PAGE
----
When it is getting close to winter and you need to start planning to ensure your horse will maintain condition over the winter months. Horses generally can tolerate the cold. If a horse is healthy and has adequate shelter and is provided with a well formulated ration they can happily survive inside or outside during the winter months.
Some management and feeding techniques you can use to prepare and feed your horse over winter:
1. Assess the condition of your horse.
A condition score table can be useful to correctly asses the condition of your horse. A horse should be in moderately good to good condition leading into winter. i.e there should be cover over the ribs, wither and spine, a firm neck with no crest and a rounded rump. If your horse needs more condition, adjust the ration now. Once winter starts it is more difficult to put condition on, and a thinner horse can lose weight more readily than a well conditioned horse in the cold.
A woolly coat and rug can often disguise a horse that is losing condition. Assess and condition score your horse throughout the winter months to ensure his condition is being maintained.
Plan what you need to feed during winter. The energy needs of a horse can increase by up to 50%, as the temperature drops and when the weather is wet and windy. To assist your horse in maintaining condition over winter the energy level of the ration can be increased in the following ways:
(i) Increasing the amount of concentrate fed will increase the energy and nutrient level of the ration. Feed a high energy complete feed that is highly digestible and provides a balanced ration when fed with adequate roughage such as BREEDA.
(ii) Add oil to the ration. Oil, such as PERFORMA 3 OIL is energy dense and is excellent for putting on condition. It is primarily digested in the
small intestine reducing the amount of heat, acid and gas produced during the digestion process. Omega 3 oils aid in joint maintenance and keep red blood cells more supple, enhancing circulation. This is beneficial for horses of all ages over winter.
(iii) Pasture levels and the digestible energy of pastures drop over winter making it necessary to substitute the pasture with hand fed roughage in the form of meadow, oaten and lucerne hay/chaff.
Feeding a roughage or concentrate that increases the heat produced during the digestion process, helps to warm the horse on the inside. Different feeds produce varying
amounts of heat during digestion and the diet can be modified to take advantage of these feeds. 66% of the energy in meadow hay is converted to heat during digestion, 42% in lucerne, 32% in oats and 20% in corn.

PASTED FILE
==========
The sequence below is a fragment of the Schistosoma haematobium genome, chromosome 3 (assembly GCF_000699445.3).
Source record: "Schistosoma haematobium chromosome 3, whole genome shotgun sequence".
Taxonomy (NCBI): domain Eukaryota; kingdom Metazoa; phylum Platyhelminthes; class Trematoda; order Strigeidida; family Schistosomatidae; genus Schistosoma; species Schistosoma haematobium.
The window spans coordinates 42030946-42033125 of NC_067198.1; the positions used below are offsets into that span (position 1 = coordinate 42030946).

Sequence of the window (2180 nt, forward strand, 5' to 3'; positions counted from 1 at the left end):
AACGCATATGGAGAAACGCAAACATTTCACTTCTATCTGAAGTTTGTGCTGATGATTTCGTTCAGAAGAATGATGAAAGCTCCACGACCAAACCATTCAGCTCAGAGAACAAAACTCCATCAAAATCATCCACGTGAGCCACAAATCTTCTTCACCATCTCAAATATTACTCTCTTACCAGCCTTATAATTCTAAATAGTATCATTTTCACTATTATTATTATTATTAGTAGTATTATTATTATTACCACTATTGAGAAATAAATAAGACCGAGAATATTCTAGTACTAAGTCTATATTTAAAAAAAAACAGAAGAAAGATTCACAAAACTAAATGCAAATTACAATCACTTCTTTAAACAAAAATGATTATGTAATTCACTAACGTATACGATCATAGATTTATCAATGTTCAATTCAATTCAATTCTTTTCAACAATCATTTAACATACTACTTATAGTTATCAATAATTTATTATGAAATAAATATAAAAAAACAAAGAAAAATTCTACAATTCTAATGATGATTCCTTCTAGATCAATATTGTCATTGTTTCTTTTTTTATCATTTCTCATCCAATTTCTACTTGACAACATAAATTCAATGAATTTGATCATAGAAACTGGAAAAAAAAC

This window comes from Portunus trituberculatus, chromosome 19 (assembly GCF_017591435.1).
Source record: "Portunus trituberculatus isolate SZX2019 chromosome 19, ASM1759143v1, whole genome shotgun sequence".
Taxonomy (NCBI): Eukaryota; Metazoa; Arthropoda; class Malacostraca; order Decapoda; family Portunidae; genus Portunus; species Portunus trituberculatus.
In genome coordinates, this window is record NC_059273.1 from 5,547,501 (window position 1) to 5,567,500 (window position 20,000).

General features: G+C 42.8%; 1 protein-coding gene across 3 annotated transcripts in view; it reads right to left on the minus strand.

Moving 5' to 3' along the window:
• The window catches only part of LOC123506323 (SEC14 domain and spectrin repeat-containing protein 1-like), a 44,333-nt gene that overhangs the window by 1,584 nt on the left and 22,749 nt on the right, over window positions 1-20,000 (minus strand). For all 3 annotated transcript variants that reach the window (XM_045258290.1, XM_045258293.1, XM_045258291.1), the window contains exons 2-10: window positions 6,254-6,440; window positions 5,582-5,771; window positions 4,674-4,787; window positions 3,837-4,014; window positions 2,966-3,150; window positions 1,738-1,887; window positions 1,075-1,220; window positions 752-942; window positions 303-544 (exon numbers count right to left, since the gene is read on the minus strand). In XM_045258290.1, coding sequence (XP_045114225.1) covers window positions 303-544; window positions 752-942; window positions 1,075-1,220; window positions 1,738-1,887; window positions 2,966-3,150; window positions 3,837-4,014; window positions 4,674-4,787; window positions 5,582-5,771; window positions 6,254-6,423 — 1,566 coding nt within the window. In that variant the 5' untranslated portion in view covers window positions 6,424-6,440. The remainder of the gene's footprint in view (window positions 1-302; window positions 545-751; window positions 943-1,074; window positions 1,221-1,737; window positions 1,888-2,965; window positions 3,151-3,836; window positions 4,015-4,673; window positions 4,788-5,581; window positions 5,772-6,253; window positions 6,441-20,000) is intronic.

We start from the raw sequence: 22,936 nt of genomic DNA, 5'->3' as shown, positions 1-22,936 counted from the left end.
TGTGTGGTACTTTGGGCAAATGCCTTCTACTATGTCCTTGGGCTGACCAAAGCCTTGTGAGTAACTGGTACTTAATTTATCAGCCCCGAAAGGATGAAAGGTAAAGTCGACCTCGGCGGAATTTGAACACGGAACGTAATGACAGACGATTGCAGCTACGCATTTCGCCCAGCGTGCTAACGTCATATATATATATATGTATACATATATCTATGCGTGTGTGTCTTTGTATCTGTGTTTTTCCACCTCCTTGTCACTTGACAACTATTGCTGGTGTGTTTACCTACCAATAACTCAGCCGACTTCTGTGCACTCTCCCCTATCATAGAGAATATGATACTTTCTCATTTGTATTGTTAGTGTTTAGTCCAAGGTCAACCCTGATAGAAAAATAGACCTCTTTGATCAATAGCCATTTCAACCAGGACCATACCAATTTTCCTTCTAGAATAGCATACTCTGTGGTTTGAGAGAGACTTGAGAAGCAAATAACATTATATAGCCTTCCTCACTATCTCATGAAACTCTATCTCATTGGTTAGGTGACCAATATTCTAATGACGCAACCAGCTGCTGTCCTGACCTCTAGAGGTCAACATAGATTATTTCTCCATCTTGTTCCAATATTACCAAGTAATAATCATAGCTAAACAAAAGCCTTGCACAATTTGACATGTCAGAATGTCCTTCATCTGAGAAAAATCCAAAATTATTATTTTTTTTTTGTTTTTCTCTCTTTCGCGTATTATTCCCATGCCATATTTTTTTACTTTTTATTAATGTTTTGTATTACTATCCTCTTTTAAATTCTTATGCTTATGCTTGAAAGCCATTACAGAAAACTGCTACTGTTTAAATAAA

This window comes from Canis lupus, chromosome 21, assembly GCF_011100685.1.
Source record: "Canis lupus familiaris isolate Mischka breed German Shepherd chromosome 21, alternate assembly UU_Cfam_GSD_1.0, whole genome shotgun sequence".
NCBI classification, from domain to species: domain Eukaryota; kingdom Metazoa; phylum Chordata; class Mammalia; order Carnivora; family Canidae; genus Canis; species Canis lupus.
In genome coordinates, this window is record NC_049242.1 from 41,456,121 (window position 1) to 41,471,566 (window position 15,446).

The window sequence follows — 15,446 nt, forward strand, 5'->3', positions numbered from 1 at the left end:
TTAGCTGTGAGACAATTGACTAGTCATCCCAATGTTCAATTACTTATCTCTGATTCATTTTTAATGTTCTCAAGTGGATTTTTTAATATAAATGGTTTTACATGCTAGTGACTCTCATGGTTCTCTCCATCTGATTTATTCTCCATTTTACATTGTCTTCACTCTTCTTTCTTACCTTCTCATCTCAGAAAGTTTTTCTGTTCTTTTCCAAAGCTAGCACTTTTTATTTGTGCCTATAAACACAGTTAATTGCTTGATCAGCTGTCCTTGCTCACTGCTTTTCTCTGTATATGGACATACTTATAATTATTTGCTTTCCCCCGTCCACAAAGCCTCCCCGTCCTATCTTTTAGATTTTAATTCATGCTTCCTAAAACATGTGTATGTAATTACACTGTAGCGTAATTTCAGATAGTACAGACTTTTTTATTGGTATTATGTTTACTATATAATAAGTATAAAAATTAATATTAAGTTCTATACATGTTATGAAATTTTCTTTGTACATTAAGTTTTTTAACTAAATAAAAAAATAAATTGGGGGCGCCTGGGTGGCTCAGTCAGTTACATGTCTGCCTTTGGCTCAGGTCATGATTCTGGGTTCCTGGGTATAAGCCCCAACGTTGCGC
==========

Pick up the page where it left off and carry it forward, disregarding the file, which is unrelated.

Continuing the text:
This heat can be used by your horse to warm it on the inside and tolerate colder temperatures on the outside.
The comfort zone of a fasting horse is between 17oC and 36oC. By adding 5-6kg of hay this comfort zone is expanded to -8oC to 25oC. Therefore adding 2-3 extra biscuits of meadow hay to a horses ration over the winter months helps it to warm the horse on the inside.
3. Provide Adequate Shelter
Horses naturally huddle together in the cold to seek warmth and protection from the cold and wind. Providing a shelter or wind break to further protect the horse from the cold and wind will lower their energy needs.
4. Use the horses inbuilt natural defence system
(i) A long thick coat grown over winter provides the horse with a natural blanket and is the horses first defence against the cold. If it gets wet the insulating value is decreased. Cold, windy, wet conditions can penetrate the coats insulation causing the horse to get cold.
A horse with a thick, dry winter coat is still comfortable when temperatures decrease to -8 oC. If the coat is wet or it is a summer coat then the horse will start to get cold when temperatures drop below 15oC. i.e clipped horses begin to shiver when the temperature is 10-15 oC higher than horses that have a 15 oC. i.e clipped horses begin to shiver when the temperature is 10-15 oC higher than horses that have a thick hair coat.
(ii) If the temperature drops below a comfortable level for the horse it will start to shiver. Shivering, a temperature control mechanism, requires energy and if the ration does not provide adequate energy and nutrients to meet the horses needs it will lose body condition. You can also feel the horses ears. If the ears are cold, then the horse is cold.
5. Ensure horses have access to water
Often troughs and buckets are iced over in the morning and horses cannot access water. Check troughs and water buckets daily and remove any ice. Warming the water to 2-10oC can encourage drinking.
By feeding a concentrate such as BREEDA that is highly digested and well profiled and PERFORMA 3 OIL that is energy dense and well digested and incorporating planning,assessment and feeding techniques the condition and well being of your horse can be maintained over the winter months. For more information on feeding your horse please
contact Mitavite on: MitaviteEnquiries@inghams.com.au or our toll free number: 0508-648-284.